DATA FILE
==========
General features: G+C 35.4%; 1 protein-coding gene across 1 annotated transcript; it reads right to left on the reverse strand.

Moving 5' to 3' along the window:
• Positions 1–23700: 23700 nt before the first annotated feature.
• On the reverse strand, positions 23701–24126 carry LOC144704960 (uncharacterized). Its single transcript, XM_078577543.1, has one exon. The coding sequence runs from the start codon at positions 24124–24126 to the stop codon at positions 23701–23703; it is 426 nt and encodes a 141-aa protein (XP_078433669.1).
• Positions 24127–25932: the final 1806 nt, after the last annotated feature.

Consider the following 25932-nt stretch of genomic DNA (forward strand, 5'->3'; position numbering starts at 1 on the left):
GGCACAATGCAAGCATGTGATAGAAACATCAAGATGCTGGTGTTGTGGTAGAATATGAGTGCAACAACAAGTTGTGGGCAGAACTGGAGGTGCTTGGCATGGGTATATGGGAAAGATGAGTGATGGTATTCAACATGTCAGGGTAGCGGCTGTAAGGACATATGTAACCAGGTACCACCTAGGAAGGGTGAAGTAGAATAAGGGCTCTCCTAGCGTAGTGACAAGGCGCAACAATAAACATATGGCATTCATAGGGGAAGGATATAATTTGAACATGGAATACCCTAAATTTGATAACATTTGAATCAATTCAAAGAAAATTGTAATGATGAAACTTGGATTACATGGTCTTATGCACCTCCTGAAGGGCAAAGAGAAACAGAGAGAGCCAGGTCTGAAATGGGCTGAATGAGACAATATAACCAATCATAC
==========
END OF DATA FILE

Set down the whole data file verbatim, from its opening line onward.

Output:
General features: G+C 35.4%; 1 protein-coding gene across 1 annotated transcript; it reads right to left on the reverse strand.

Moving 5' to 3' along the window:
• Positions 1–23700: 23700 nt before the first annotated feature.
• On the reverse strand, positions 23701–24126 carry LOC144704960 (uncharacterized). Its single transcript, XM_078577543.1, has one exon. The coding sequence runs from the start codon at positions 24124–24126 to the stop codon at positions 23701–23703; it is 426 nt and encodes a 141-aa protein (XP_078433669.1).
• Positions 24127–25932: the final 1806 nt, after the last annotated feature.

Consider the following 25932-nt stretch of genomic DNA (forward strand, 5'->3'; position numbering starts at 1 on the left):
GGCACAATGCAAGCATGTGATAGAAACATCAAGATGCTGGTGTTGTGGTAGAATATGAGTGCAACAACAAGTTGTGGGCAGAACTGGAGGTGCTTGGCATGGGTATATGGGAAAGATGAGTGATGGTATTCAACATGTCAGGGTAGCGGCTGTAAGGACATATGTAACCAGGTACCACCTAGGAAGGGTGAAGTAGAATAAGGGCTCTCCTAGCGTAGTGACAAGGCGCAACAATAAACATATGGCATTCATAGGGGAAGGATATAATTTGAACATGGAATACCCTAAATTTGATAACATTTGAATCAATTCAAAGAAAATTGTAATGATGAAACTTGGATTACATGGTCTTATGCACCTCCTGAAGGGCAAAGAGAAACAGAGAGAGCCAGGTCTGAAATGGGCTGAATGAGACAATATAACCAATCATAC